Labour now an agent for reinforcing privilege


For the first time, the Labour Party is actively increasing inequality in Irish society, writes FINTAN O'TOOLE

TWO THOUSAND years ago, the Roman satirist Martial explained in 12 words precisely why the Labour Party is in very deep trouble: Vainly the poor extend their palms / Only the rich are given alms.

Labour consoles itself with the usual martyrology of unpopular governing parties: people don’t like us because we’re inflicting necessary pain. The truth is that people don’t like Labour because it is inflicting pain unequally.

For the first time in its 100-year history, it is actively increasing inequality in Irish society – and if Labour is not about equality, it is about nothing at all.

Labour is, in Pat Rabbitte’s startlingly apt phrase last week, “policing” the troika’s Irish policy.

The policy is a pantomime horse operated by drunks moving in two directions at once. It protects the existing distribution of privilege in Irish society – literally at all costs, but it appeals to a rhetoric of equally shared sacrifice. If Labour was going to become the troika’s policeman, the least it had to do was to inject some reality into that rhetoric.

It could look to its sister party in Britain for the best example of how austerity could be combined with increasing equality.

Post-war austerity (from which the now much-abused word gained political currency) was much more than a masochistic orgy of slash-and-burn economics – it was the opportunity to try to create a more equal and decent society by concentrating scarce resources on the things that matter most to human dignity.

Labour knows at some level the only way to make Ireland’s situation bearable is to invoke this spirit. Its narrative is that we’ve been hit by a catastrophe but that if we stick together, we come out of it a better society.

This is actually not an unappealing notion. The swaggering arrogance of the boom years was a sad parody of national pride, but there can be a real pride in the idea of not being defeated by hard times and, indeed, of emerging from them with a purer, simpler sense of collective belonging.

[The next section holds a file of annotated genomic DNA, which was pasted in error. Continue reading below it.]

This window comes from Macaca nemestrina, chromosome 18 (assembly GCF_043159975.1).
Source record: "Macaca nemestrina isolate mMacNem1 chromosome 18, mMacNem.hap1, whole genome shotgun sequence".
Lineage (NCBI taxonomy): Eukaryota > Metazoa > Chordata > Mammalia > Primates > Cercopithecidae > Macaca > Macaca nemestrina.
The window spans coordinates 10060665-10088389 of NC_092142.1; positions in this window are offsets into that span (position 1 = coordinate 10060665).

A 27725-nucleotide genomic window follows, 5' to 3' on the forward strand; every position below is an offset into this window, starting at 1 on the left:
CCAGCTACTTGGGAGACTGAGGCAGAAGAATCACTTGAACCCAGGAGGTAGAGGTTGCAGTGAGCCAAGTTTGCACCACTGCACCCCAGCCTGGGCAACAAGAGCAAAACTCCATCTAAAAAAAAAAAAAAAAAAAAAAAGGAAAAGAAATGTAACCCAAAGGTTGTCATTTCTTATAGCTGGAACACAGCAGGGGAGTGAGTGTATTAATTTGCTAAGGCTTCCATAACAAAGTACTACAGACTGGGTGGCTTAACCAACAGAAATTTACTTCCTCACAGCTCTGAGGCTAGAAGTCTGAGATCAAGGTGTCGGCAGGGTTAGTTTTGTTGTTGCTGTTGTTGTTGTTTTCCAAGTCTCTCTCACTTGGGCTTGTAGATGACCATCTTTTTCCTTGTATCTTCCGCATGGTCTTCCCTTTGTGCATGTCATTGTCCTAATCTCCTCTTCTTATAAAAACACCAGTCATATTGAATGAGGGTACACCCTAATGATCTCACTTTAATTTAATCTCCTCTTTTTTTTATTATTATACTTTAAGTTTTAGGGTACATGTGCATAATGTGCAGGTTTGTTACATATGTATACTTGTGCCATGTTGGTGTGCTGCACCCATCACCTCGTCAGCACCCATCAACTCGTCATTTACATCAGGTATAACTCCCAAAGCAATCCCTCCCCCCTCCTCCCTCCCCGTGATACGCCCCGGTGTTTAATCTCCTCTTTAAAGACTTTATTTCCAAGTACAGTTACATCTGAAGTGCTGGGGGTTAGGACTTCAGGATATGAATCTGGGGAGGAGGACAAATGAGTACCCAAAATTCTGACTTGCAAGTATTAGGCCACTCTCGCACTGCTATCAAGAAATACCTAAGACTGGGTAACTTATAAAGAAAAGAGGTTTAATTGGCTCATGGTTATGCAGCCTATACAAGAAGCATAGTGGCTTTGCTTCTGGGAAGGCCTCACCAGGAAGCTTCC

For nations, as Ernest Renan put it in 1882, “suffering in common is a greater bond of union than joy. As regards national memories, mournings are worth more than triumphs.”

What is actually happening, though, is a mockery of this narrative of “suffering in common”.

The nationalisation of private banking debt turns the whole idea of commonality on its head. Instead of meaning that private interests should be subordinated to the common good, it is made to mean exactly the opposite – that the public interest should be enslaved to private benefit.

This basic injustice is being reinforced by an assault on equality.

Eamon Gilmore evoked the Titanic in his speech to Labour’s annual conference – not inappropriately, since the Titanic spirit is being amply demonstrated by the Government: lifeboats for first class, icy waters for those in steerage. The measure of whether austerity is a collective effort or a mask for cynicism is simple: are those who can afford it most taking the biggest hit? We know they’re not.

At first, the depression did make Ireland a somewhat more equal place. In 2006, the top 20 per cent earned five times more than the bottom 20 per cent. By 2009, this multiple dropped to 4.3. But in 2010, the gap increased quite dramatically, to a multiple of 5.3.

What we can see here is that after the initial shock, the most privileged groups in society have been able to regroup and consolidate their privilege.

By 2010, their relative position had improved very substantially on what it was at the height of the boom. This is a remarkable achievement and is testament to the political, economic and ideological dominance of the Irish elite. It has actually become more privileged as a result of the crisis it created.

The biggest testament to this strength is that the Labour Party, founded a century ago to place economic equality at the heart of Irish life, has become an instrument of this consolidation of privilege. It is a breathtaking fact that since Labour came to power, public policy has been used, not to roll back privilege but to increase it.

Where the previous “austerity” budgets had taken more from the rich than from the poor, the first Fine Gael-Labour budget reversed the process. The poorest 40 per cent lost 2.25 per cent of their incomes; the next 40 per cent lost 1 per cent, and the top 20 per cent lost 0.8 per cent.

Even among Labour’s harshest critics, few can have imagined that it would actually be more regressive than Fianna Fáil.

Last week, Pat Rabbitte pleaded for understanding of “how well the Government has policed the agreement foisted on us by the previous government”. He also resorted to the last refuge of the desperate: “There is no alternative.”

But if there is no alternative, if social democracy is reduced to the role of policeman for an agreement that widens, year after year, the gap between the rich and poor, the Plough and the Stars of Connolly and Larkin is now the Kow-tow and the Squad Cars.

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